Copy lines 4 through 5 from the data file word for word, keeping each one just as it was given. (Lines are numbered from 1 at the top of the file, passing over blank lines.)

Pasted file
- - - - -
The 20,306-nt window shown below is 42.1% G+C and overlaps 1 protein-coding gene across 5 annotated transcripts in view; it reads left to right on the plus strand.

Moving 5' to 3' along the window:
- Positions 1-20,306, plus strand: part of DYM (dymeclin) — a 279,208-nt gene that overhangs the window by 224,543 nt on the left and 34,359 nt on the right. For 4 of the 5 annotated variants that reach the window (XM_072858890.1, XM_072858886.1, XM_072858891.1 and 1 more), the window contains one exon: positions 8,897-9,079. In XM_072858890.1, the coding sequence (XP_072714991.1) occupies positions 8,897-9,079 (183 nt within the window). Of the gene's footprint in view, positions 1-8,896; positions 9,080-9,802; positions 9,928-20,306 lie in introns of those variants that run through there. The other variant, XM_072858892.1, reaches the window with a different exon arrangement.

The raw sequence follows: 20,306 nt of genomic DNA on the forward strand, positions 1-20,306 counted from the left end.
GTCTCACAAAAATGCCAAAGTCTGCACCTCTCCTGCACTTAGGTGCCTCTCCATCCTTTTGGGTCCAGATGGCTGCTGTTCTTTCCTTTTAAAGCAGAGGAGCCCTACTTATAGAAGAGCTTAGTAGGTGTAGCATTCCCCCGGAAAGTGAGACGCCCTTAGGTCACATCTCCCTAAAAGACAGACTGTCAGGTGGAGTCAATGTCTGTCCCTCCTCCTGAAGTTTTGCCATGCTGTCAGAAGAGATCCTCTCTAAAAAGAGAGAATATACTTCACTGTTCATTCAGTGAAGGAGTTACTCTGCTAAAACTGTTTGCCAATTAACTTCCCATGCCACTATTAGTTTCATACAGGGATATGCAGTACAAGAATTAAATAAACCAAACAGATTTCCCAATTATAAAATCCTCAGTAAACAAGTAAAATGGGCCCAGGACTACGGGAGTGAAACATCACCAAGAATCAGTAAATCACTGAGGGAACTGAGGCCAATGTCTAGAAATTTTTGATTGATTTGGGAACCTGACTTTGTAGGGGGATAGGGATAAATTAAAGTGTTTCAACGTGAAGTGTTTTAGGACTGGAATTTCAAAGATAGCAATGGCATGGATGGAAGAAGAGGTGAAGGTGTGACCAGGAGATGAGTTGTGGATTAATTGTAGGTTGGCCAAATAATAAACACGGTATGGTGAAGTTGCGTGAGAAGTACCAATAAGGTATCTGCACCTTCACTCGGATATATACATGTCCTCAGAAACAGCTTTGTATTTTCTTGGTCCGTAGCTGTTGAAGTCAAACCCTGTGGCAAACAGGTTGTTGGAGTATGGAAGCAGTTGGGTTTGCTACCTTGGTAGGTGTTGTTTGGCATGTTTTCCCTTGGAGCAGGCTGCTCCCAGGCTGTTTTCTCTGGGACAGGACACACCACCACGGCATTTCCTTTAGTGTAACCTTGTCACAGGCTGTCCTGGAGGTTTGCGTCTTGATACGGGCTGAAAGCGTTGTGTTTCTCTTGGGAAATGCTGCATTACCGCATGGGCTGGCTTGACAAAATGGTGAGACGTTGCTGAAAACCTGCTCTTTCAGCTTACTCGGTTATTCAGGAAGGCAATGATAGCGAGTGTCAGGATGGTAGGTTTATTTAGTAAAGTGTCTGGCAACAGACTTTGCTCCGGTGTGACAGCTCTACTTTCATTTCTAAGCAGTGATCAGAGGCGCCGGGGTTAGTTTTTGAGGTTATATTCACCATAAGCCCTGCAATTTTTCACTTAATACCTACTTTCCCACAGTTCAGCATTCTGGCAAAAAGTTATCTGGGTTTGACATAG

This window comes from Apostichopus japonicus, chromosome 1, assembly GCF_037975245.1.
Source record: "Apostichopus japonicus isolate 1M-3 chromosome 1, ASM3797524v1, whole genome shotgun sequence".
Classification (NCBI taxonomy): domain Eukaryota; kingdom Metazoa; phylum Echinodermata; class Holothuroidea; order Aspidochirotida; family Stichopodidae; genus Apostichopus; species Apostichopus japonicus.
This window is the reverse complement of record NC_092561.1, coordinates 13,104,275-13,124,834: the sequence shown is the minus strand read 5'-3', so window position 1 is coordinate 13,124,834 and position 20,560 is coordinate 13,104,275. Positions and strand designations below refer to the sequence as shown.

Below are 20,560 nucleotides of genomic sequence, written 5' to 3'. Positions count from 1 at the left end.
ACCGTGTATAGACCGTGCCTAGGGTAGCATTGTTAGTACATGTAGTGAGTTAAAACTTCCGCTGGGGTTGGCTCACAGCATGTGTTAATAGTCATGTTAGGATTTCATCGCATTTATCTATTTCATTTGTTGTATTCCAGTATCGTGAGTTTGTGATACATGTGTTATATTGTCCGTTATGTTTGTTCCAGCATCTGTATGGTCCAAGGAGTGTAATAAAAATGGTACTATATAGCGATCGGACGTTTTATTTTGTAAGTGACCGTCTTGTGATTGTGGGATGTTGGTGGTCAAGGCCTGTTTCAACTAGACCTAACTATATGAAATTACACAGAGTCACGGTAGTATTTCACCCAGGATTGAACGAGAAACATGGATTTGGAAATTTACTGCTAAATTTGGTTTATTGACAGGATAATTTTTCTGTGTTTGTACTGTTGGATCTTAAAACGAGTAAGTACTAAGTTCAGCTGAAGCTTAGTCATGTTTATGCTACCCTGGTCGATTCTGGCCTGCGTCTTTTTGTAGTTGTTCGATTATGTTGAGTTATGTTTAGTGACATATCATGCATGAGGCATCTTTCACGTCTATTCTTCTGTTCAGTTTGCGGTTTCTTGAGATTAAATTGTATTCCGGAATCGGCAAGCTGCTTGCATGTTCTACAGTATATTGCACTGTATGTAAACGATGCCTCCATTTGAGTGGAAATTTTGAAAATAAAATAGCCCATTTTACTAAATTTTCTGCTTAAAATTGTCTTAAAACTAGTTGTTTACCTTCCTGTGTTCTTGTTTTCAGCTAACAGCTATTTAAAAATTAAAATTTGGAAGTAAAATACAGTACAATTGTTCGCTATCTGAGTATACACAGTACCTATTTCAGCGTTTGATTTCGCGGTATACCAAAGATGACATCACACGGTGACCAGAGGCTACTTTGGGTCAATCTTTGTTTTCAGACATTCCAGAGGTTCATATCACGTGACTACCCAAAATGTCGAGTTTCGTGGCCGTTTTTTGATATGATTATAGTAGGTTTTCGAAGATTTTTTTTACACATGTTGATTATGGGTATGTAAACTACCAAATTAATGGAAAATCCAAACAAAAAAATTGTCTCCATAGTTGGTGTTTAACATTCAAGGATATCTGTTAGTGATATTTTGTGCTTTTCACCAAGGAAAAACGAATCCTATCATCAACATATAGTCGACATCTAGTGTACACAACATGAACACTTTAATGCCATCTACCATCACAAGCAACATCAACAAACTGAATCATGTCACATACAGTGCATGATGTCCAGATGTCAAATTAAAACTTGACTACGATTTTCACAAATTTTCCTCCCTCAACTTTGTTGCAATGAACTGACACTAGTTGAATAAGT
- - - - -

The raw sequence follows: 20,306 nt of genomic DNA on the forward strand, positions 1-20,306 counted from the left end.
GTCTCACAAAAATGCCAAAGTCTGCACCTCTCCTGCACTTAGGTGCCTCTCCATCCTTTTGGGTCCAGATGGCTGCTGTTCTTTCCTTTTAAAGCAGAGGAGCCCTACTTATAGAAGAGCTTAGTAGGTGTAGCATTCCCCCGGAAAGTGAGACGCCCTTAGGTCACATCTCCCTAAAAGACAGACTGTCAGGTGGAGTCAATGTCTGTCCCTCCTCCTGAAGTTTTGCCATGCTGTCAGAAGAGATCCTCTCTAAAAAGAGAGAATATACTTCACTGTTCATTCAGTGAAGGAGTTACTCTGCTAAAACTGTTTGCCAATTAACTTCCCATGCCACTATTAGTTTCATACAGGGATATGCAGTACAAGAATTAAATAAACCAAACAGATTTCCCAATTATAAAATCCTCAGTAAACAAGTAAAATGGGCCCAGGACTACGGGAGTGAAACATCACCAAGAATCAGTAAATCACTGAGGGAACTGAGGCCAATGTCTAGAAATTTTTGATTGATTTGGGAACCTGACTTTGTAGGGGGATAGGGATAAATTAAAGTGTTTCAACGTGAAGTGTTTTAGGACTGGAATTTCAAAGATAGCAATGGCATGGATGGAAGAAGAGGTGAAGGTGTGACCAGGAGATGAGTTGTGGATTAATTGTAGGTTGGCCAAATAATAAACACGGTATGGTGAAGTTGCGTGAGAAGTACCAATAAGGTATCTGCACCTTCACTCGGATATATACATGTCCTCAGAAACAGCTTTGTATTTTCTTGGTCCGTAGCTGTTGAAGTCAAACCCTGTGGCAAACAGGTTGTTGGAGTATGGAAGCAGTTGGGTTTGCTACCTTGGTAGGTGTTGTTTGGCATGTTTTCCCTTGGAGCAGGCTGCTCCCAGGCTGTTTTCTCTGGGACAGGACACACCACCACGGCATTTCCTTTAGTGTAACCTTGTCACAGGCTGTCCTGGAGGTTTGCGTCTTGATACGGGCTGAAAGCGTTGTGTTTCTCTTGGGAAATGCTGCATTACCGCATGGGCTGGCTTGACAAAATGGTGAGACGTTGCTGAAAACCTGCTCTTTCAGCTTACTCGGTTATTCAGGAAGGCAATGATAGCGAGTGTCAGGATGGTAGGTTTATTTAGTAAAGTGTCTGGCAACAGACTTTGCTCCGGTGTGACAGCTCTACTTTCATTTCTAAGCAGTGATCAGAGGCGCCGGGGTTAGTTTTTGAGGTTATATTCACCATAAGCCCTGCAATTTTTCACTTAATACCTACTTTCCCACAGTTCAGCATTCTGGCAAAAAGTTATCTGGGTTTGACATAG